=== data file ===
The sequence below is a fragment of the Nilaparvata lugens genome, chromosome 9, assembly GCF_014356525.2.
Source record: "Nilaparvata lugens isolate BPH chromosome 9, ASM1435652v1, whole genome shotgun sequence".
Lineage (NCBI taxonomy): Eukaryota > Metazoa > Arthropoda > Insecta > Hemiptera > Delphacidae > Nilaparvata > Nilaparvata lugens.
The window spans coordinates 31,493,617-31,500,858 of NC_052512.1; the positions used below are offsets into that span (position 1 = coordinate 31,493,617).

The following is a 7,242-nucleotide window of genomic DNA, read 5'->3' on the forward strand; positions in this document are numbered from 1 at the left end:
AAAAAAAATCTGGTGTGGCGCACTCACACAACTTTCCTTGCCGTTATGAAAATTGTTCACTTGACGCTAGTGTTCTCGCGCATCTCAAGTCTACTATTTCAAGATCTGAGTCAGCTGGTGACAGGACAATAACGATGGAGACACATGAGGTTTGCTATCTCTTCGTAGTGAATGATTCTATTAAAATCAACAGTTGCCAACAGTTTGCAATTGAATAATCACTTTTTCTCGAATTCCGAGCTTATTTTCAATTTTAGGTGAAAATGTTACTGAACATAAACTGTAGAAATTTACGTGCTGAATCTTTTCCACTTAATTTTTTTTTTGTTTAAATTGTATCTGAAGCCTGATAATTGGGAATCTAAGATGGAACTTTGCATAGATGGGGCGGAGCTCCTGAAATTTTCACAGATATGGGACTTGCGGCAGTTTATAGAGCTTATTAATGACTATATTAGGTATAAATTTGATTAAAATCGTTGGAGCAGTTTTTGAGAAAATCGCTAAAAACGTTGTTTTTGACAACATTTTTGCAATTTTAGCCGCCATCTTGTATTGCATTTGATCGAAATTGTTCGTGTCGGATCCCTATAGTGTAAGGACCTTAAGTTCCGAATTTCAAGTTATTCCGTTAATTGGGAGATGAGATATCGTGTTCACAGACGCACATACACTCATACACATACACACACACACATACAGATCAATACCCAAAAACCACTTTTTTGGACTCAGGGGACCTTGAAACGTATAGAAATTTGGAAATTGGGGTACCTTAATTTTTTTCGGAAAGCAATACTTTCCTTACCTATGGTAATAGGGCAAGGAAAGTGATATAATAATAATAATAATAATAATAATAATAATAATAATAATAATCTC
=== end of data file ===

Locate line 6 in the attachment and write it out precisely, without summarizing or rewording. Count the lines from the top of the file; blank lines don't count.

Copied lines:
AAAAAAAATCTGGTGTGGCGCACTCACACAACTTTCCTTGCCGTTATGAAAATTGTTCACTTGACGCTAGTGTTCTCGCGCATCTCAAGTCTACTATTTCAAGATCTGAGTCAGCTGGTGACAGGACAATAACGATGGAGACACATGAGGTTTGCTATCTCTTCGTAGTGAATGATTCTATTAAAATCAACAGTTGCCAACAGTTTGCAATTGAATAATCACTTTTTCTCGAATTCCGAGCTTATTTTCAATTTTAGGTGAAAATGTTACTGAACATAAACTGTAGAAATTTACGTGCTGAATCTTTTCCACTTAATTTTTTTTTTGTTTAAATTGTATCTGAAGCCTGATAATTGGGAATCTAAGATGGAACTTTGCATAGATGGGGCGGAGCTCCTGAAATTTTCACAGATATGGGACTTGCGGCAGTTTATAGAGCTTATTAATGACTATATTAGGTATAAATTTGATTAAAATCGTTGGAGCAGTTTTTGAGAAAATCGCTAAAAACGTTGTTTTTGACAACATTTTTGCAATTTTAGCCGCCATCTTGTATTGCATTTGATCGAAATTGTTCGTGTCGGATCCCTATAGTGTAAGGACCTTAAGTTCCGAATTTCAAGTTATTCCGTTAATTGGGAGATGAGATATCGTGTTCACAGACGCACATACACTCATACACATACACACACACACATACAGATCAATACCCAAAAACCACTTTTTTGGACTCAGGGGACCTTGAAACGTATAGAAATTTGGAAATTGGGGTACCTTAATTTTTTTCGGAAAGCAATACTTTCCTTACCTATGGTAATAGGGCAAGGAAAGTGATATAATAATAATAATAATAATAATAATAATAATAATAATAATAATCTC